The Pennsylvania Supreme Court issued an order Saturday vacating a lower court’s decision to suspend the certification of the state’s vote in the presidential election, holding that a challenge to the state’s vote-by-mail laws had come too late.
Earlier this week, Pennsylvania certified its vote. But Commonwealth Court Judge Patricia McCullough blocked further steps to put the certification into effect, and upheld her earlier injunction on Friday, holding that a challenge to the state’s 2019 law allowing “no-excuse” vote-by-mail violated the state constitution. (The challenge was brought by Republican U.S. Rep. Mike Kelly, among others, and is separate from a case that President Donald Trump’s campaign lost in the Third Circuit in a unanimous three-judge decision on Friday. The campaign has pledged to appeal that decision to the U.S. Supreme Court.)
On Saturday, the Pennsylvania Supreme Court overturned Judge McCullough’s order under the doctrine of “laches,” ruling that Rep. Kelly and others should have brought the constitutional challenge before the primary and general elections in 2020 — not after millions of voters in Pennsylvania had already cast their ballots:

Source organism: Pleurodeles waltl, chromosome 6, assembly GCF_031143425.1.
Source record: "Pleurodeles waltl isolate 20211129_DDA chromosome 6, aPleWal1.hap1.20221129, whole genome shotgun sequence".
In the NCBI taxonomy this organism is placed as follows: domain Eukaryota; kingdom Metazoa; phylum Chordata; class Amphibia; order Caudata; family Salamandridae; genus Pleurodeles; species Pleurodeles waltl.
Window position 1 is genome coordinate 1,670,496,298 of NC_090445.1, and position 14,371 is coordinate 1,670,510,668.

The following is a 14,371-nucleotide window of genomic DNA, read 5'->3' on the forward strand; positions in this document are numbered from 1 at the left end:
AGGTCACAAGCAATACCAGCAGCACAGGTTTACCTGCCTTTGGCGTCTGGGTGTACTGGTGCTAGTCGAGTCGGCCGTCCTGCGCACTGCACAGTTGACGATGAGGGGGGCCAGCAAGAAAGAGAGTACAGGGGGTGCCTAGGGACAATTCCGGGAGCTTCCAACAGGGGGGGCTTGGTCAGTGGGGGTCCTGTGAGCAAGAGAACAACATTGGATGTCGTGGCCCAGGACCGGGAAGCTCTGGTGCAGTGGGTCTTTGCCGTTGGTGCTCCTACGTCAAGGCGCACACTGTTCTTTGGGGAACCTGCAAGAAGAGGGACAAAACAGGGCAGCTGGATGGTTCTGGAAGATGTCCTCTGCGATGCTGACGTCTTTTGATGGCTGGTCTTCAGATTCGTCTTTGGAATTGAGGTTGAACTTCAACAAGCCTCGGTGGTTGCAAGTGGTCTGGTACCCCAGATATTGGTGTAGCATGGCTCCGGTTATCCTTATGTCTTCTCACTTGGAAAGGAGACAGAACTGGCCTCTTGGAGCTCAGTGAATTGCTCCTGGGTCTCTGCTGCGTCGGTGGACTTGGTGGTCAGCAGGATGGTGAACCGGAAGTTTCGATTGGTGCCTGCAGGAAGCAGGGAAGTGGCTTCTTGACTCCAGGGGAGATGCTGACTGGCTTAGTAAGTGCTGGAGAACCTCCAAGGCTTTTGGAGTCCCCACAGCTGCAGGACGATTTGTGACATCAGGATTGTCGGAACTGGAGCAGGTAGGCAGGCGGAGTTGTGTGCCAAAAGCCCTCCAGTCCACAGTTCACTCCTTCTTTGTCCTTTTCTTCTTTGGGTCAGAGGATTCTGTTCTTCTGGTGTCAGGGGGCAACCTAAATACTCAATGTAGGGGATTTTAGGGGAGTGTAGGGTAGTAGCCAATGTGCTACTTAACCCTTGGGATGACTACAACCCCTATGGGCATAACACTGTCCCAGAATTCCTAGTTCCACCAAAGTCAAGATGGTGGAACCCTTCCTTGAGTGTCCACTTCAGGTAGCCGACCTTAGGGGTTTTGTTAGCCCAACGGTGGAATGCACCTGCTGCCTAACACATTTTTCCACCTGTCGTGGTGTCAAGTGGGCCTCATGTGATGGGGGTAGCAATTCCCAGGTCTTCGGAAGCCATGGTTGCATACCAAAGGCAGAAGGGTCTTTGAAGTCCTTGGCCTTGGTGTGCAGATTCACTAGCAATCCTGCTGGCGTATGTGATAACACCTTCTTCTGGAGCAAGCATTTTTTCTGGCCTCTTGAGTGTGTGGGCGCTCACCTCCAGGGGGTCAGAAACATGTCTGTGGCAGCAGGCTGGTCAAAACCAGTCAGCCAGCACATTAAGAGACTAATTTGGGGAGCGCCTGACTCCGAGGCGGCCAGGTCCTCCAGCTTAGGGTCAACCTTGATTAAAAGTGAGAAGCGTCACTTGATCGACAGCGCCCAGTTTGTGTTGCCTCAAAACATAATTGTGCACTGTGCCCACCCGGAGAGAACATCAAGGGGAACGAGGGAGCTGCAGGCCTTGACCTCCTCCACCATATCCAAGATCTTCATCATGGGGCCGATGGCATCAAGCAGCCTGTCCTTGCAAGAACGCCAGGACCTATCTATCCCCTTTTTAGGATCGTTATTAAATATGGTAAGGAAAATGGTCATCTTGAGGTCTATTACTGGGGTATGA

Petitioners filed this facial challenge to the mail-in voting statutory provisions more than one year after the enactment of Act 77. At the time this action was filed on November 21, 2020, millions of Pennsylvania voters had already expressed their will in both the June 2020 Primary Election and the November 2020 General Election and the final ballots in the 2020 General Election were being tallied, with the results becoming seemingly apparent. Nevertheless, Petitioners waited to commence this litigation until days before the county boards of election were required to certify the election results to the Secretary of the Commonwealth. Thus, it is beyond cavil that Petitioners failed to act with due diligence in presenting the instant claim. Equally clear is the substantial prejudice arising from Petitioners’ failure to institute promptly a facial challenge to the mail-in voting statutory scheme, as such inaction would result in the disenfranchisement of millions of Pennsylvania voters.4
The only two Republicans on the seven-member court, Chief Justice Thomas Saylor and Justice Sallie Mundy, issued a concurring and dissenting opinion, arguing that while the challenge came too late, it raised serious constitutional objections that should be considered in future elections.
Story cited here.